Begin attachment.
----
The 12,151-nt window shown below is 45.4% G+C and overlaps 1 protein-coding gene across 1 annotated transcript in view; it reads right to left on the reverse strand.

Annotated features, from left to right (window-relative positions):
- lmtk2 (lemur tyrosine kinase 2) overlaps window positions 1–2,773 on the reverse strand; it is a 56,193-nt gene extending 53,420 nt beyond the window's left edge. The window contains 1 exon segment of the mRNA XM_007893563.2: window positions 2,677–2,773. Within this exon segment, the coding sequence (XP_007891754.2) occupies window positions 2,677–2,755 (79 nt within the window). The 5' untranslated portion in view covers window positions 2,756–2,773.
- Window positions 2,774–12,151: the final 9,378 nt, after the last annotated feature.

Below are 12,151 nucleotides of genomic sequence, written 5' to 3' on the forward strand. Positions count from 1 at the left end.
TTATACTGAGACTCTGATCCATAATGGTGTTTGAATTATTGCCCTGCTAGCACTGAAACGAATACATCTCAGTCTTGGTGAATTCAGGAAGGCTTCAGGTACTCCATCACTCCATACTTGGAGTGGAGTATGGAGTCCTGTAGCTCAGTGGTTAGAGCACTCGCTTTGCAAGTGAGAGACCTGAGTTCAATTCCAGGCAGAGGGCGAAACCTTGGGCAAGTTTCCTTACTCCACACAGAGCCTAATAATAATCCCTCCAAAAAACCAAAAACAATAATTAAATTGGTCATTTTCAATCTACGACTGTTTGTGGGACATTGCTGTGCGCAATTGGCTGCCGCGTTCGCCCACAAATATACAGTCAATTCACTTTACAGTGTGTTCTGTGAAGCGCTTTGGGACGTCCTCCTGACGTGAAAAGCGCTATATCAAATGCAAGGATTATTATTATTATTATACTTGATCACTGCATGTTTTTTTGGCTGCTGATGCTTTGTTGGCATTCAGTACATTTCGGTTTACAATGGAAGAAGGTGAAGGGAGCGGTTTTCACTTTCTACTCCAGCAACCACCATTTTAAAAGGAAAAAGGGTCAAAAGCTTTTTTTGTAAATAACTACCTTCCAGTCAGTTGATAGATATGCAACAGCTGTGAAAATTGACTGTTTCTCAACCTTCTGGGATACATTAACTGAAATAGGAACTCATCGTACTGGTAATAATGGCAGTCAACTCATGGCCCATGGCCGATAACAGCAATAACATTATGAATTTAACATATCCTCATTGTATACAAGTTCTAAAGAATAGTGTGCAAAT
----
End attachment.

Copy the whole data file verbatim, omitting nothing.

The 12,151-nt window shown below is 45.4% G+C and overlaps 1 protein-coding gene across 1 annotated transcript in view; it reads right to left on the reverse strand.

Annotated features, from left to right (window-relative positions):
- lmtk2 (lemur tyrosine kinase 2) overlaps window positions 1–2,773 on the reverse strand; it is a 56,193-nt gene extending 53,420 nt beyond the window's left edge. The window contains 1 exon segment of the mRNA XM_007893563.2: window positions 2,677–2,773. Within this exon segment, the coding sequence (XP_007891754.2) occupies window positions 2,677–2,755 (79 nt within the window). The 5' untranslated portion in view covers window positions 2,756–2,773.
- Window positions 2,774–12,151: the final 9,378 nt, after the last annotated feature.

Below are 12,151 nucleotides of genomic sequence, written 5' to 3' on the forward strand. Positions count from 1 at the left end.
TTATACTGAGACTCTGATCCATAATGGTGTTTGAATTATTGCCCTGCTAGCACTGAAACGAATACATCTCAGTCTTGGTGAATTCAGGAAGGCTTCAGGTACTCCATCACTCCATACTTGGAGTGGAGTATGGAGTCCTGTAGCTCAGTGGTTAGAGCACTCGCTTTGCAAGTGAGAGACCTGAGTTCAATTCCAGGCAGAGGGCGAAACCTTGGGCAAGTTTCCTTACTCCACACAGAGCCTAATAATAATCCCTCCAAAAAACCAAAAACAATAATTAAATTGGTCATTTTCAATCTACGACTGTTTGTGGGACATTGCTGTGCGCAATTGGCTGCCGCGTTCGCCCACAAATATACAGTCAATTCACTTTACAGTGTGTTCTGTGAAGCGCTTTGGGACGTCCTCCTGACGTGAAAAGCGCTATATCAAATGCAAGGATTATTATTATTATTATACTTGATCACTGCATGTTTTTTTGGCTGCTGATGCTTTGTTGGCATTCAGTACATTTCGGTTTACAATGGAAGAAGGTGAAGGGAGCGGTTTTCACTTTCTACTCCAGCAACCACCATTTTAAAAGGAAAAAGGGTCAAAAGCTTTTTTTGTAAATAACTACCTTCCAGTCAGTTGATAGATATGCAACAGCTGTGAAAATTGACTGTTTCTCAACCTTCTGGGATACATTAACTGAAATAGGAACTCATCGTACTGGTAATAATGGCAGTCAACTCATGGCCCATGGCCGATAACAGCAATAACATTATGAATTTAACATATCCTCATTGTATACAAGTTCTAAAGAATAGTGTGCAAAT